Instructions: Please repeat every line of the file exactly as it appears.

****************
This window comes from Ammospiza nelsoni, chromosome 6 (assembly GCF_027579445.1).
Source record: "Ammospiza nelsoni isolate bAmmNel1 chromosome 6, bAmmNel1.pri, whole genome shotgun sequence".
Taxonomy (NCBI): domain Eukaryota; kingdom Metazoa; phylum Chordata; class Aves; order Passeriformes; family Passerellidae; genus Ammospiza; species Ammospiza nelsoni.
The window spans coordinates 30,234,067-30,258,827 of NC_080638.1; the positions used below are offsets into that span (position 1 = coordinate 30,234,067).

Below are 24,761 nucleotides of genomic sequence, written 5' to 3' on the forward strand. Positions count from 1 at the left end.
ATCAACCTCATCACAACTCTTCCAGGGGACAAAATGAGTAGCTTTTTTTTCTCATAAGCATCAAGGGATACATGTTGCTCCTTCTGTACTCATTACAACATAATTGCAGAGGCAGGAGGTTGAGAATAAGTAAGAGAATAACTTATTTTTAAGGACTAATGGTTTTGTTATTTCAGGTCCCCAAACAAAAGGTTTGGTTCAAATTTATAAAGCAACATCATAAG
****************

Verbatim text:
This window comes from Ammospiza nelsoni, chromosome 6 (assembly GCF_027579445.1).
Source record: "Ammospiza nelsoni isolate bAmmNel1 chromosome 6, bAmmNel1.pri, whole genome shotgun sequence".
Taxonomy (NCBI): domain Eukaryota; kingdom Metazoa; phylum Chordata; class Aves; order Passeriformes; family Passerellidae; genus Ammospiza; species Ammospiza nelsoni.
The window spans coordinates 30,234,067-30,258,827 of NC_080638.1; the positions used below are offsets into that span (position 1 = coordinate 30,234,067).

Below are 24,761 nucleotides of genomic sequence, written 5' to 3' on the forward strand. Positions count from 1 at the left end.
ATCAACCTCATCACAACTCTTCCAGGGGACAAAATGAGTAGCTTTTTTTTCTCATAAGCATCAAGGGATACATGTTGCTCCTTCTGTACTCATTACAACATAATTGCAGAGGCAGGAGGTTGAGAATAAGTAAGAGAATAACTTATTTTTAAGGACTAATGGTTTTGTTATTTCAGGTCCCCAAACAAAAGGTTTGGTTCAAATTTATAAAGCAACATCATAAG